<Review by: Sailesh Ghelani>
Directed by James Cameron. Starring Leonardo DiCaprio, Kate Winslet, Billy Zane, Kathy Bates, Gloria Stuart, Bill Paxton.
Fifteen years later, one of the world’s highest grossing films, re-releases in 3D for a whole new generation. You’d think it’s a gimmick, but this is a film that does well in the new format and is timeless in its own right.
Sure you’ve seen the promos of Director James Cameron’s underwater expeditions to the Titanic on NatGeo and all the stories out during the real Titanic’s 100-year anniversary. Of course, it’s a bit of publicity. I read somewhere that apparently they knew the ship’s rivets were not strong enough before it set sail. Oh well, whatever the rediscoveries now by Mr Cameron or anyone else, the film is here in 3D. Are you ready to go back to Titanic? Well that’s for those of you who remember seeing it over a decade ago. This film will in fact be new to many of the younger generation.
I must say though, the first time I watched Titanic in 1997, I was bored to death and hated the filmmakers for wasting three-and-a-half hours of my life. But watching the film again on TV in recent years I grew fond and a bit emotional about Titanic. Such epic filmmaking, grand sets, period pieces, some pretty good acting and a disaster scene that puts you right there: we probably got to see all this in a film for the last time in Titanic. Because they just don’t make them like they used to.
It’s a timeless tale: an unsinkable ship on her maiden voyage. A young ‘rich’ girl named Rose (Kate Winslet) and her to-be husband tycoon but dictatorial ass Cal Hockley (Billy Zane) and her mother (Frances Fisher) board the Titanic. Apart from First Class passengers, there are Third Class passengers comprising immigrants and wanderer Jack Dawson (Leonardo DiCaprio) who wins tickets in a game of poker and the dream of travelling on the Titanic. And of course, it is inevitable that Rose and Jack eventually meet and fall in love and thus begins their adventure, which is in many ways a wonderful counterpoint to the eventual ill-fated, ice-berg disaster that lead to more than half those aboard Titanic to lose their lives.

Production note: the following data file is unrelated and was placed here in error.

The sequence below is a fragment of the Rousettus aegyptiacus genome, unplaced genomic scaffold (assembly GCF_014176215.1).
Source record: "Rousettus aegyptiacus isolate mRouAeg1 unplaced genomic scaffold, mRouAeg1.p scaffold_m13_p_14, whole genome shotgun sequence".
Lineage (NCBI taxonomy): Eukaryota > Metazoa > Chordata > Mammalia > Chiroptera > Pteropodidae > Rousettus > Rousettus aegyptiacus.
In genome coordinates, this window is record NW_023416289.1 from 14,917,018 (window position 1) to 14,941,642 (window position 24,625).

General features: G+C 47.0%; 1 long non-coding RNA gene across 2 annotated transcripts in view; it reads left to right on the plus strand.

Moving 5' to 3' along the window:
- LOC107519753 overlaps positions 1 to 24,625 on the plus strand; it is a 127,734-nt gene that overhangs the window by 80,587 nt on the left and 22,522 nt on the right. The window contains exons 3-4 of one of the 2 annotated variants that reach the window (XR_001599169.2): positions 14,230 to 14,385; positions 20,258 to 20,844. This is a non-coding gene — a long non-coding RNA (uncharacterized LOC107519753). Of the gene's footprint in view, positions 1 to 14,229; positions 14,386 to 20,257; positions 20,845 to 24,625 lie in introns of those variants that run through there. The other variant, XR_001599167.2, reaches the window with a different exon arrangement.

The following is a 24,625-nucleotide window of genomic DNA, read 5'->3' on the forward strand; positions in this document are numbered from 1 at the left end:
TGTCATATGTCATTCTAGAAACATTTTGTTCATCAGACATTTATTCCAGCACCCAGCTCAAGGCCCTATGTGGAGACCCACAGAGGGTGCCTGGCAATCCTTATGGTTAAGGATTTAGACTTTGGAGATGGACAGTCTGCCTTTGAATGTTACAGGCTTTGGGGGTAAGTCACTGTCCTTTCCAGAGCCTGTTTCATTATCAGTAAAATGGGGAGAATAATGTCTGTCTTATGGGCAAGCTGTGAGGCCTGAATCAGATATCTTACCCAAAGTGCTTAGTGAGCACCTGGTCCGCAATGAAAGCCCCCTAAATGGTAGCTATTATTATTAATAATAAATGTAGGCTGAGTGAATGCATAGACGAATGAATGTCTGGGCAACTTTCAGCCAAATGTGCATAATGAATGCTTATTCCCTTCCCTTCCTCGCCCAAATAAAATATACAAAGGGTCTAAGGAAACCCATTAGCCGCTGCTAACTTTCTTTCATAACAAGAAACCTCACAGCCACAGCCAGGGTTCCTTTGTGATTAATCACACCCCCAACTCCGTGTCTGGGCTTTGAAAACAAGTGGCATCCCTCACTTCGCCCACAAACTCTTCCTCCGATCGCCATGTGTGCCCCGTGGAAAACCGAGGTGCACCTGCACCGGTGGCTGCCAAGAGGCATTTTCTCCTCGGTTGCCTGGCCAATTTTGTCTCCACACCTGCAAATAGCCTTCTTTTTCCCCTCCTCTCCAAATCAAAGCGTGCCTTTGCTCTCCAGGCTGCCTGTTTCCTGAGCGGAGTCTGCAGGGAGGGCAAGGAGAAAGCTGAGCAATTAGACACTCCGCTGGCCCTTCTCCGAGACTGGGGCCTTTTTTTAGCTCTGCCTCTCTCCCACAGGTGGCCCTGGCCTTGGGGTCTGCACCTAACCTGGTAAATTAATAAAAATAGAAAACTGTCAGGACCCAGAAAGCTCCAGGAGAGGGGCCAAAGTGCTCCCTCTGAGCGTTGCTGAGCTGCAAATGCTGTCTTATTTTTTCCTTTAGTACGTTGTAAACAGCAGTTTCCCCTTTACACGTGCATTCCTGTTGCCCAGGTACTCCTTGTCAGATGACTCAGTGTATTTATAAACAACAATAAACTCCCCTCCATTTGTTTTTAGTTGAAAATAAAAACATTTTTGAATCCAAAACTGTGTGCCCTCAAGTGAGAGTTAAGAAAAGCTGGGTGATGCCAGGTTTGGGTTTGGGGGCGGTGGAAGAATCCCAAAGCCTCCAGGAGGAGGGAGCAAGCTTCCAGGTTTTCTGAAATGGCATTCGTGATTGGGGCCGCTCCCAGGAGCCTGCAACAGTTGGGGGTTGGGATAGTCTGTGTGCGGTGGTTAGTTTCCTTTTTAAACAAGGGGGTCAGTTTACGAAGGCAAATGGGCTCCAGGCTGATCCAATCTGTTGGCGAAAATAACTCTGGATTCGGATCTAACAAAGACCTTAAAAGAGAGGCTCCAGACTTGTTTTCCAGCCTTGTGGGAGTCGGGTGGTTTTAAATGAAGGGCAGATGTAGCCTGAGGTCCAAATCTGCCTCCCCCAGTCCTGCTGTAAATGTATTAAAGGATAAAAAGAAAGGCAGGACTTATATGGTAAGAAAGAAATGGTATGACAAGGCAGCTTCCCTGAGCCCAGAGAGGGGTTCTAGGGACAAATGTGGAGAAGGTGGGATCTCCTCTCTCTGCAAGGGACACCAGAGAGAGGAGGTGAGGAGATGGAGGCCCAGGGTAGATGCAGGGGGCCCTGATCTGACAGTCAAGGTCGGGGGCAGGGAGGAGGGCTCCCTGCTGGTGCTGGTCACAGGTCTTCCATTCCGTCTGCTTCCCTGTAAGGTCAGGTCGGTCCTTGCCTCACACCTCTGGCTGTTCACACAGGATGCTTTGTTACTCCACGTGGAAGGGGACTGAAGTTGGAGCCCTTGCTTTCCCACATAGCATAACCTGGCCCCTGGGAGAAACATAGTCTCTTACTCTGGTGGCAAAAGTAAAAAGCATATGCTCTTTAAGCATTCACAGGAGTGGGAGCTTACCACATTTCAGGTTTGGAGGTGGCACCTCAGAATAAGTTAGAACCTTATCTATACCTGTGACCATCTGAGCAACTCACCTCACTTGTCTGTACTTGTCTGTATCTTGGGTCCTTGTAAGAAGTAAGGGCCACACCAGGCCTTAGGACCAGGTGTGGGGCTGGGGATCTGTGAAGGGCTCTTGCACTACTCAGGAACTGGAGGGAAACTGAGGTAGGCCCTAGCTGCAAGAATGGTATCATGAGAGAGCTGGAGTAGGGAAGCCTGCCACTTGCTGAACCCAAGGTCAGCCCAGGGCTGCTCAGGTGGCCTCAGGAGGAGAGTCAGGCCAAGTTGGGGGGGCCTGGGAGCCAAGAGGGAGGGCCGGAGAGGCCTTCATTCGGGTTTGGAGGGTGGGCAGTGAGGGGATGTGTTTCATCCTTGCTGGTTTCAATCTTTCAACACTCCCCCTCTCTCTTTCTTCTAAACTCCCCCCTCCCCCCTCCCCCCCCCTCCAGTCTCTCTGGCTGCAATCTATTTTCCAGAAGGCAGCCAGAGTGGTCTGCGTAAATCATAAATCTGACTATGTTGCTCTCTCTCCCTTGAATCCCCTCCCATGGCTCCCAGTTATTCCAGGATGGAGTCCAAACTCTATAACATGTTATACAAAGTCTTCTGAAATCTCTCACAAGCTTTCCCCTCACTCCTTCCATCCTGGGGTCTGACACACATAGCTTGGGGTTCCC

I watched the Titanic 3D special footage preview a while ago where Oscar-winning producer Jon Landau was present. The 3D didn’t really jump out at you and this, he explained, was the point. Titanic’s 3D is more immersive than it is in your face. Nothing jumps out at you. But you get the impression that there is a depth behind the screen. And they’ve not used 3D throughout, which is intentional. It’s there when you need it, absent when not. This 2D to 3D conversion is clearly well thought out, as it should be costing $ 18 million and three years to complete! In any case, you won’t watch this film for the 3D, you’ll watch it for the spectacle and the mix of romance, action, thrill and disaster.
Most of the 20-something audience I saw Titanic 3D with laughed at the jokes and applauded at the end of the film. In a way they got to see Leo DiCaprio and Kate Winslet in a way they haven’t or will probably never get to watch in newer films.
Gloria Stuart’s performance as Old Rose, reciting her adventure on Titanic to treasure hunter Brock Lovett (Bill Paxton) is simply magnificent. Billy Zane as the insidious and overbearing Hockley plays his part to perfection, you end up detesting him by the end. Leonardo proves his mettle here and the scene where he is shiny as a penny in a tux courtesy his new ally Molly Brown (Kathy Bates) and facing off with the ‘aristocracy’ at their dinner table is marvelous. Sure the film is a tad longer than you’d like it to be. But you probably won’t regret it.